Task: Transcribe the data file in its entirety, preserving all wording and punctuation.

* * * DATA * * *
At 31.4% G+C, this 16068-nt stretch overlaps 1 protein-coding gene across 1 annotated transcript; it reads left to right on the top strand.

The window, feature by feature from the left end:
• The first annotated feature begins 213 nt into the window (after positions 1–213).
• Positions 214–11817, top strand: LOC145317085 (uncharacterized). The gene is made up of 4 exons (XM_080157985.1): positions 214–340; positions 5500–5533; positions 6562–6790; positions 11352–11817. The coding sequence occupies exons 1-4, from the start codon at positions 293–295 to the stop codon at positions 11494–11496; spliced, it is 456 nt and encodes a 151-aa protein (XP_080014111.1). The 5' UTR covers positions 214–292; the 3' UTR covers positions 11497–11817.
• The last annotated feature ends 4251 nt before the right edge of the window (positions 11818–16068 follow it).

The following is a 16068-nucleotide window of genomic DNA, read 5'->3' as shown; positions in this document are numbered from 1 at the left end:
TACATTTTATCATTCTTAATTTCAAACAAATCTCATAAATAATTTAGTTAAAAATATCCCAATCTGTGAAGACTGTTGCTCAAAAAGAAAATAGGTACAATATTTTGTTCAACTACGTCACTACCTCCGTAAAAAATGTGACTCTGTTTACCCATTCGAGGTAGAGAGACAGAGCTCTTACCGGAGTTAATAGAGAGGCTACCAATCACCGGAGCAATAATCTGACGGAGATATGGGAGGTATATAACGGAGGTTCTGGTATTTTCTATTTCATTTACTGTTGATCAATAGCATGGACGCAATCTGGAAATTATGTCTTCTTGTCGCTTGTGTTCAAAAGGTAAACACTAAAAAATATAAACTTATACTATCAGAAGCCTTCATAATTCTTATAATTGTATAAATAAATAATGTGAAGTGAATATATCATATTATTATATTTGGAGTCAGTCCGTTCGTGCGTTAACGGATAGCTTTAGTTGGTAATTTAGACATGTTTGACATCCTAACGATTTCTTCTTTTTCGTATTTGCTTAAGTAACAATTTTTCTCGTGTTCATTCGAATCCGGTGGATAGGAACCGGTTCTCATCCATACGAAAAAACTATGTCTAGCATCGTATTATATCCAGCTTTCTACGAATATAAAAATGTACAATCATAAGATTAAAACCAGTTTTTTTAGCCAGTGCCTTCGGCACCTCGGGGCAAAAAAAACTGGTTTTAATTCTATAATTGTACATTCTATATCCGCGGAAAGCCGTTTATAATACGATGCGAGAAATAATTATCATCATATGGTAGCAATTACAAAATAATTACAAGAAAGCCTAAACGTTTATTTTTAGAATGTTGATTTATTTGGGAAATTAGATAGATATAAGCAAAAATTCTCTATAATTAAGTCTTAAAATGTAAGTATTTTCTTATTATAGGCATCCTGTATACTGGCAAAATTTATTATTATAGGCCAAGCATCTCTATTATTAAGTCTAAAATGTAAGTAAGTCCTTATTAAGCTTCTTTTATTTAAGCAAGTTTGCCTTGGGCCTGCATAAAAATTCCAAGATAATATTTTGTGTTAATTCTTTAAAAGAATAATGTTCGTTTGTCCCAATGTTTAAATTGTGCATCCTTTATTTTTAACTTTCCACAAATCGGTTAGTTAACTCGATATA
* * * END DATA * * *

At 31.4% G+C, this 16068-nt stretch overlaps 1 protein-coding gene across 1 annotated transcript; it reads left to right on the top strand.

The window, feature by feature from the left end:
• The first annotated feature begins 213 nt into the window (after positions 1–213).
• Positions 214–11817, top strand: LOC145317085 (uncharacterized). The gene is made up of 4 exons (XM_080157985.1): positions 214–340; positions 5500–5533; positions 6562–6790; positions 11352–11817. The coding sequence occupies exons 1-4, from the start codon at positions 293–295 to the stop codon at positions 11494–11496; spliced, it is 456 nt and encodes a 151-aa protein (XP_080014111.1). The 5' UTR covers positions 214–292; the 3' UTR covers positions 11497–11817.
• The last annotated feature ends 4251 nt before the right edge of the window (positions 11818–16068 follow it).

The following is a 16068-nucleotide window of genomic DNA, read 5'->3' as shown; positions in this document are numbered from 1 at the left end:
TACATTTTATCATTCTTAATTTCAAACAAATCTCATAAATAATTTAGTTAAAAATATCCCAATCTGTGAAGACTGTTGCTCAAAAAGAAAATAGGTACAATATTTTGTTCAACTACGTCACTACCTCCGTAAAAAATGTGACTCTGTTTACCCATTCGAGGTAGAGAGACAGAGCTCTTACCGGAGTTAATAGAGAGGCTACCAATCACCGGAGCAATAATCTGACGGAGATATGGGAGGTATATAACGGAGGTTCTGGTATTTTCTATTTCATTTACTGTTGATCAATAGCATGGACGCAATCTGGAAATTATGTCTTCTTGTCGCTTGTGTTCAAAAGGTAAACACTAAAAAATATAAACTTATACTATCAGAAGCCTTCATAATTCTTATAATTGTATAAATAAATAATGTGAAGTGAATATATCATATTATTATATTTGGAGTCAGTCCGTTCGTGCGTTAACGGATAGCTTTAGTTGGTAATTTAGACATGTTTGACATCCTAACGATTTCTTCTTTTTCGTATTTGCTTAAGTAACAATTTTTCTCGTGTTCATTCGAATCCGGTGGATAGGAACCGGTTCTCATCCATACGAAAAAACTATGTCTAGCATCGTATTATATCCAGCTTTCTACGAATATAAAAATGTACAATCATAAGATTAAAACCAGTTTTTTTAGCCAGTGCCTTCGGCACCTCGGGGCAAAAAAAACTGGTTTTAATTCTATAATTGTACATTCTATATCCGCGGAAAGCCGTTTATAATACGATGCGAGAAATAATTATCATCATATGGTAGCAATTACAAAATAATTACAAGAAAGCCTAAACGTTTATTTTTAGAATGTTGATTTATTTGGGAAATTAGATAGATATAAGCAAAAATTCTCTATAATTAAGTCTTAAAATGTAAGTATTTTCTTATTATAGGCATCCTGTATACTGGCAAAATTTATTATTATAGGCCAAGCATCTCTATTATTAAGTCTAAAATGTAAGTAAGTCCTTATTAAGCTTCTTTTATTTAAGCAAGTTTGCCTTGGGCCTGCATAAAAATTCCAAGATAATATTTTGTGTTAATTCTTTAAAAGAATAATGTTCGTTTGTCCCAATGTTTAAATTGTGCATCCTTTATTTTTAACTTTCCACAAATCGGTTAGTTAACTCGATATA